Epidemiologist Barbara Silverstein, Ph.D., director of research for Washington State Department of Labor & Industries was originally a registered nurse who hurt her back lifting patients. She returned to school and in 1987 produced a groundbreaking thesis on upper-extremity MSIs. Subsequently, Dr. Silverstein headed the OSHA committee that proposed a set of ergonomic regulations, as well as the American National Standards Institute (ANSI) committee currently working on a voluntary standard. The purpose of both policies is to help employers and workers identify MSI hazards in order to redesign jobs and work stations that would protect workers.
Both OSHA and ANSI ergonomic standards have been fiercely opposed by coalitions of employers and blocked from publication, or in OSHA’s case, enforcement. Since OSHA is supposed to be an independent agency, Congress is forbidden to intervene directly in any regulations the agency passes or enforces. Congress has instead put riders on OSHA’s funding appropriations, stating that no monies may be spent to publish or promulgate an ergonomics standard. Rep. Henry Bonilla (R-Texas) has even tried, unsuccessfully, to forbid OSHA from collecting MSI data – eliminating a category of “reportable injuries” that has been on the OSHA 200 log (the form on which employers must report workplace injuries and illnesses) since Richard Nixon signed OSHA into existence in 1970.
The 1998 budget allows OSHA and NIOSH to research and to teach ergonomics, but not to enforce ergonomics regulations. In fact, there are no regulations for these agencies to enforce. OSHA has discarded the draft regulations developed by Dr. Silverstein’s committee and is looking for other ways to promulgate ergonomic standards. ‘This is a policy decision,” Dr. Silverstein says of the deep-sixing of her committee’s regulations, “not necessarily a scientific decision.”
Ergonomics checklists are widely available, she says. OSHA’s checklist drew from generally accepted principles. To opponents’ charges that the proposed standards were too strict, she points out that “there are 6.2 million workplaces and not enough ergonomists to go around.” OSHA’s standard was meant to provide a means for triage. It had to be sensitive, rapid and easy to use. NIOSH has picked up the torch and is producing volume after volume of ergonomics information.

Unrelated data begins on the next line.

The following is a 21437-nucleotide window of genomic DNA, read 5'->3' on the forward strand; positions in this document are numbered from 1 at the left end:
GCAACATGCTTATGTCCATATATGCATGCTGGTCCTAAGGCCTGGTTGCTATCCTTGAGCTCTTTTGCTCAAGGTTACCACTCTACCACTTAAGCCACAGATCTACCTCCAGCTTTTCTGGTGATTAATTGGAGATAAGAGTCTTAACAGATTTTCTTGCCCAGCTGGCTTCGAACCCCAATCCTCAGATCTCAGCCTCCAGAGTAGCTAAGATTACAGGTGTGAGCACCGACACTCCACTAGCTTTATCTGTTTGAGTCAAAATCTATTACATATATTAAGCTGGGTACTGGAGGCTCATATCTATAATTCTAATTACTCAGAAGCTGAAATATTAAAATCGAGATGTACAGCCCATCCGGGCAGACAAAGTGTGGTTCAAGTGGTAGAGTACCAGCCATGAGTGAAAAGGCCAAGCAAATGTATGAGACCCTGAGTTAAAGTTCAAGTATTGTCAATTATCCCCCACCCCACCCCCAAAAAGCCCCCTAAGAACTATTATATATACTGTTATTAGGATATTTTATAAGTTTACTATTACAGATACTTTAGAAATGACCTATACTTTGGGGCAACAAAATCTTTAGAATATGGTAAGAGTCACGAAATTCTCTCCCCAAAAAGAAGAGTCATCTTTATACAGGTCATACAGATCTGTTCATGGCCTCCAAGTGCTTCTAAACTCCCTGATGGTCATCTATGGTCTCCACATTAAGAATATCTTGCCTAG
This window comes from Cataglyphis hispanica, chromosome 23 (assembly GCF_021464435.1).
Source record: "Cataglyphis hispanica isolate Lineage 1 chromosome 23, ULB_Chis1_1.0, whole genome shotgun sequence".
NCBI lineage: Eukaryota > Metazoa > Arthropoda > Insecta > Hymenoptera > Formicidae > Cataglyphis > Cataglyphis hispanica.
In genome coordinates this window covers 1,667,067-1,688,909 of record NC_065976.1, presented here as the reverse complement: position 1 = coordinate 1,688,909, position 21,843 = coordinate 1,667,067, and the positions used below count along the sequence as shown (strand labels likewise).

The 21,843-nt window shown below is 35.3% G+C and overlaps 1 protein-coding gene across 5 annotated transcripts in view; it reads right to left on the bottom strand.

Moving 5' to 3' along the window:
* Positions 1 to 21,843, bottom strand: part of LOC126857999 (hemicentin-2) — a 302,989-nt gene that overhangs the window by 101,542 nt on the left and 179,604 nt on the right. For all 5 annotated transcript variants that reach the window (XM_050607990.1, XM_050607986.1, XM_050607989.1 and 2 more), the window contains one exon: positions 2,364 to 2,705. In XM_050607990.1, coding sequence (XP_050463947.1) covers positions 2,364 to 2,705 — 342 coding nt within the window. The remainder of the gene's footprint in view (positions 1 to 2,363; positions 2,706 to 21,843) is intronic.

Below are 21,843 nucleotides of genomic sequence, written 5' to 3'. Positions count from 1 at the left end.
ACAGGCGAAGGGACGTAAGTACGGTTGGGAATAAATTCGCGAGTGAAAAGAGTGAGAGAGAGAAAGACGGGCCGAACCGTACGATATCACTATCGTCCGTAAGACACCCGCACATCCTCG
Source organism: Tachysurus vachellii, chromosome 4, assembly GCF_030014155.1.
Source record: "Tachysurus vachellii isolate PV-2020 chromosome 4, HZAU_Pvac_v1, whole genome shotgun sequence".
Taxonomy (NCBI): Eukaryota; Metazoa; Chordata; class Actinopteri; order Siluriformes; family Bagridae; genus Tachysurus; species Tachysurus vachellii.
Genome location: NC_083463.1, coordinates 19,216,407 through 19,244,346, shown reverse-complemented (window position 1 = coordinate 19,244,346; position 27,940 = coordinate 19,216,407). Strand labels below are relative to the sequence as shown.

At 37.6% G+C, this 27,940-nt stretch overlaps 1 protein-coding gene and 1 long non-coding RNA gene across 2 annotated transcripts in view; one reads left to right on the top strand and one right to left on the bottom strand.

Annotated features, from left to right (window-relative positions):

Up Against the System
The relatively new field of ergonomics is concerned with redesigning jobs in order to fit workers, so workers don’t have to strain themselves to fit job demands. One of the first steps in an ergonomics program is to encourage workers to report any arm pains that last more than a few minutes. This not only protects workers, it also helps identify problem jobs.
Typically, an OHN is the first person in the workplace to spot those problem jobs. “Early intervention is the key,” says OHN Kathleen Buckheit of the North Carolina Ergonomics Resource Center, a consulting and education service in Raleigh, North Carolina. “When you’re in the plant every day, talking with the workers and watching the workers, you can get them to come in at the early stages, when it’s just sore wrists,” she adds. “We can ice their wrists, give them NSAIDs [non-steroidal anti-inflammatory drugs], and put them on light duties. Then we go out and we look at that job and try to find out what’s hurting people.”
Unions have encouraged OSHA to pursue ergonomics complaints and enforce workplace safety by using its General Duty Clause, which requires employers to protect workers from workplace hazards. OSHA enforcement is particularly important to the jobs that are at highest risk for MSIs (i.e. women’s jobs) because those jobs usually don’t have the protection of collective agreements or joint health and safety committees.
MSI-inspired national boycotts of meat-packing plants occurred in the mid-1980s, when the United Food and Commercial Workers International made carpal tunnel syndrome a central strike issue. In 1990, then Labor Secretary Elizabeth Dole announced OSHA ergonomics guidelines for meat-packing – an industry where, annually, some plants average one injury per fulltime job and Bureau of Labor Statistics (BLS) figures show an overall annual injury rate of about 25 percent. Since the installation of those guidelines, MSI rates in the industry have not increased; the 1996 BLS figures actually showed a slight decrease. This year, the AFL-CIO launched a national “Stop the Pain” campaign in favor of ergonomic regulations.